“Hadrian”.  “you had better get that back wall finished before my mother visits”.

I set the Sat nav for a seaside destination and followed the back roads that she suggested. (yes, I do call my Sat nav a “she”) which isn’t normally a good thing, but this time she surprised us with a fabulous trip. It was obvious we weren’t going to reach the seaside before nightfall, so we scouted around for somewhere to pull over for the evening. After inspecting many places that neither of us could agree on, we eventually found a large parking area at one of the highest point of the North Pennines called Killhope Cross on the A689

Killhope Cross

We parked up just as the sun was setting. The beauty of places like this is the dark sky. As night fell it was pitch black and the cloud less sky was awash with stars.

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The only thing the extreme knitter was concerned about was that the strong wind might blow us over.

About 10 pm the gas ran out, so in the pitch black with the rain and wind lashing down on me, I ventured outside the camper van to swop over to the spare gas bottle.

Why doesn’t the Gas ever run out during the daytime.

 

 

Hawick and Kielder Forest

We had a very quiet night in the Hawick car park. 

Hawick Aire

The following morning after bacon butties, we visited Morrisons to use their facilities again before we set off for Kielder Water arriving at the start of the forest drive, a 12 mile long gravel road through Kielder forest.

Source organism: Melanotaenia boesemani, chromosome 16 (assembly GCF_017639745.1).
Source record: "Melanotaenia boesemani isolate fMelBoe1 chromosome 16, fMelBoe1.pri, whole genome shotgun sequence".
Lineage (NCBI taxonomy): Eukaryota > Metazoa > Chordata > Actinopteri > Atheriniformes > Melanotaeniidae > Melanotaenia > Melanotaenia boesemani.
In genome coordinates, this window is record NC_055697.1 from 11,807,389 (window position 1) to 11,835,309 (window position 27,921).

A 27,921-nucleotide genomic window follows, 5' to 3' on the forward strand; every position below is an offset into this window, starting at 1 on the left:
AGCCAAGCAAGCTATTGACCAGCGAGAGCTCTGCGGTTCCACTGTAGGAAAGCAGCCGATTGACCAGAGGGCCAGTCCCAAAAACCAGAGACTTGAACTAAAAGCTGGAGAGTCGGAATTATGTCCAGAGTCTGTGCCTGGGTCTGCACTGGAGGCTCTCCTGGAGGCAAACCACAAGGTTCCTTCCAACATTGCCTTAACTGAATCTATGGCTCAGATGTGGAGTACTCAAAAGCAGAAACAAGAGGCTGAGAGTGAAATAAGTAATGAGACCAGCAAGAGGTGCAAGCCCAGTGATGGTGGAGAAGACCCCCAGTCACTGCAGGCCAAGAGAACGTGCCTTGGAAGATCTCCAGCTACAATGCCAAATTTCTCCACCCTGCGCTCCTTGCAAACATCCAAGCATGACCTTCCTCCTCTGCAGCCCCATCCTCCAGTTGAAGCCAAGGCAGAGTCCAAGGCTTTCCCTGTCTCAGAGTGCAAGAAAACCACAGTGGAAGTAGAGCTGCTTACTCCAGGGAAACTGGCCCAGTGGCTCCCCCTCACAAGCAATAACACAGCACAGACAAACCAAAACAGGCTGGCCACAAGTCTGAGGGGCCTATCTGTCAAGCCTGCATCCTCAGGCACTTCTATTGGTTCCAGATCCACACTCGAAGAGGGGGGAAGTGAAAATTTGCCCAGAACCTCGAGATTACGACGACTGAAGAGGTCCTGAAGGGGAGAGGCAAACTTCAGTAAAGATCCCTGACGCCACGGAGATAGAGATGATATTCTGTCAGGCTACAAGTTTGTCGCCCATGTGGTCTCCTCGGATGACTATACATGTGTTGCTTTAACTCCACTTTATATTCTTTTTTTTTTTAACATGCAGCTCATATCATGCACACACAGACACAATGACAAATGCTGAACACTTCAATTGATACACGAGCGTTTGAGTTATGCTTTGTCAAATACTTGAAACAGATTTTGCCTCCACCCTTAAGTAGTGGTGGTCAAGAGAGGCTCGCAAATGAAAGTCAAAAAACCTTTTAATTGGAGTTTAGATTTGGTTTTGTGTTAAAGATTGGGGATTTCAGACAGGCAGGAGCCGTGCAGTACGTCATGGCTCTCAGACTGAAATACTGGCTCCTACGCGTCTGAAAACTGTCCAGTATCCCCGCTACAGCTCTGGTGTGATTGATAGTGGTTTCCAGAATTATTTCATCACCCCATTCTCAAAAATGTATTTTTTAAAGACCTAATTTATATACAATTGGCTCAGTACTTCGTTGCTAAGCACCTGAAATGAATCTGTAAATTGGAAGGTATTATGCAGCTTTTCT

I had read all the warnings that the forest road was only suitable in a 4×4 vehicle , but I worked on the basis that if the track became impassable we could turn around. The track was a toll road with a payment machine costing £3 and a notice warning about the need for 4 x 4.

I really enjoy driving these forest tracks

Kielder Forest Drive

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A stop over at the six mile point for food and beverages

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The 12 miles of track came to an end near a main road, so we turned around and went back along the track to travel another 12 miles doing the return trip.

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As can be seen from photos the road is a fairly level gravel surface with some steady gradients that you could drive along in your Granny’s Fiat 500 without any bother. Not as challenging as I would have liked, but certainly an enjoyable drive.

It was starting to get late, so somewhere to overnight was a priority before it got dark. There was a pub that allowed motor homes to over night in their car park if you had a drink and a meal in the pub, but It didn’t appeal to us.

I had heard that overnighting around Kielder water including the forestry drive was banned and checked by the forestry agents. All the parking areas had barriers across the access.

We gave up after driving around aimlessly and decided to head back to Hawick car park for another night.

You’ll note that this was the third night we had stayed off grid

Overland Wild Party

Come to our Wild Party, the Face book post said, so we did. We weren’t sure what to expect, but we are open to something different.